What if extreme weather events could be attributed to human-induced climate change with confidence?
The link between melting sea ice and extreme weather has been known for a while, but now it's happening further afield.
The record floods of 1954 and 1974 still stand as Lismore's high-water marks. But Tropical Cyclone Debbie delivered her deluge far more abruptly than the rains that triggered those historic floods.
New South Wales has just had its hottest summer on record – an event that was made 50 times more likely by humans' impact on the climate.
As the climate changes and extreme weather effects become more common, cattle and other livestock are becoming more stressed.
With little action at the national level on climate change, state and city officials are taking the lead – but by emphasizing local benefits.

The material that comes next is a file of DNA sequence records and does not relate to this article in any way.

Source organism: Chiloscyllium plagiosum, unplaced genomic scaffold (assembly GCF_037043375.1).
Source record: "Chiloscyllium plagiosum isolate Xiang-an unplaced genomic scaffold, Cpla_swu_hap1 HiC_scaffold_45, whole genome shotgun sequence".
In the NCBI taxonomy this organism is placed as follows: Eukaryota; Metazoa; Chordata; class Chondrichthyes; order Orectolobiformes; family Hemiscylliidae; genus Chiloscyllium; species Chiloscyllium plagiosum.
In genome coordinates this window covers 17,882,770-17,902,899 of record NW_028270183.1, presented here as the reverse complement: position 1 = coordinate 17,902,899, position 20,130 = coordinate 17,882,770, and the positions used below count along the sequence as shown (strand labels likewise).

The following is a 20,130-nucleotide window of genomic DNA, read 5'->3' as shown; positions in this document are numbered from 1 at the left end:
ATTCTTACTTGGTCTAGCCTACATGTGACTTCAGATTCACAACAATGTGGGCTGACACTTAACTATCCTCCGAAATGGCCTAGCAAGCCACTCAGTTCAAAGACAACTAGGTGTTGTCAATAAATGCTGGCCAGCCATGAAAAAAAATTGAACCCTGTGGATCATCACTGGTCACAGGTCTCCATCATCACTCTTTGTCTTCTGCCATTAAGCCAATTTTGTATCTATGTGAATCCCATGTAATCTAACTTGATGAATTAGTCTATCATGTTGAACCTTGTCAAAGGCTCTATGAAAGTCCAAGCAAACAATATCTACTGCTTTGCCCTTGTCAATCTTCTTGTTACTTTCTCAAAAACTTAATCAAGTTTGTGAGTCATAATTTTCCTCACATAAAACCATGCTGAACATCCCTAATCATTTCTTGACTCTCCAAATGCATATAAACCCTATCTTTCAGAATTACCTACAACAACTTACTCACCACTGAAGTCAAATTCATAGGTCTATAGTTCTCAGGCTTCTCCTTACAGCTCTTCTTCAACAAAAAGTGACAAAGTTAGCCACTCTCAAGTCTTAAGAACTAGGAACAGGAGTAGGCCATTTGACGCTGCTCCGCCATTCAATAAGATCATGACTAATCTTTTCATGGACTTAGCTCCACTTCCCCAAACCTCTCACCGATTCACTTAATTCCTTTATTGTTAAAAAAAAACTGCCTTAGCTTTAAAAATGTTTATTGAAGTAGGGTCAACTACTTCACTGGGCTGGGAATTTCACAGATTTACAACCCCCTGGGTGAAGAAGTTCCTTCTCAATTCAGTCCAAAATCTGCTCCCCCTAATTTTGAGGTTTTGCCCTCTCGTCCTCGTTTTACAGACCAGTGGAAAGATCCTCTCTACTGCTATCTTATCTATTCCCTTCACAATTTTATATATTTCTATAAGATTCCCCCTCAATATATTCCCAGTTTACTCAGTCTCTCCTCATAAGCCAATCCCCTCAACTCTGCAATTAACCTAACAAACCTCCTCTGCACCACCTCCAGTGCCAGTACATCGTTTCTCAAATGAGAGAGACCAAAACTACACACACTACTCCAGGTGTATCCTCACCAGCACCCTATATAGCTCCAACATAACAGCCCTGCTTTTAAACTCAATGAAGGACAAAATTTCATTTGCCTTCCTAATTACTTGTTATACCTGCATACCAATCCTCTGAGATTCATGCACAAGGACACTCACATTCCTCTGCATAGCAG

Heat records have tumbled across New South Wales as the state suffered through the weekend's heatwave. A new analysis shows that climate change made this kind of event much less of a rarity.
2016 is the third consecutive hottest year on record. How can we adapt?
Most of our hospitals were not designed to cope with the health impacts of future extreme weather. And hospital infrastructure has not been adapted to secure health care during such events.
Most Americans care about the environment, but they didn't vote that way this year. Two political scientists urge the movement to build better connections with blue-collar workers and immigrants.
As Atlantic hurricane season opens on June 1, eastern U.S. cities can prepare by updating laws, codes and ordinances that hamper rebuilding after storms.
January hurricanes are rare events, but two have already formed this month. Atmospheric scientist Adam Sobel explains the conditions that generated Pali and Alex.
Superstorm Sandy has flooded seven subway tunnels in New York City and flooded cities after killing at least 69 people in…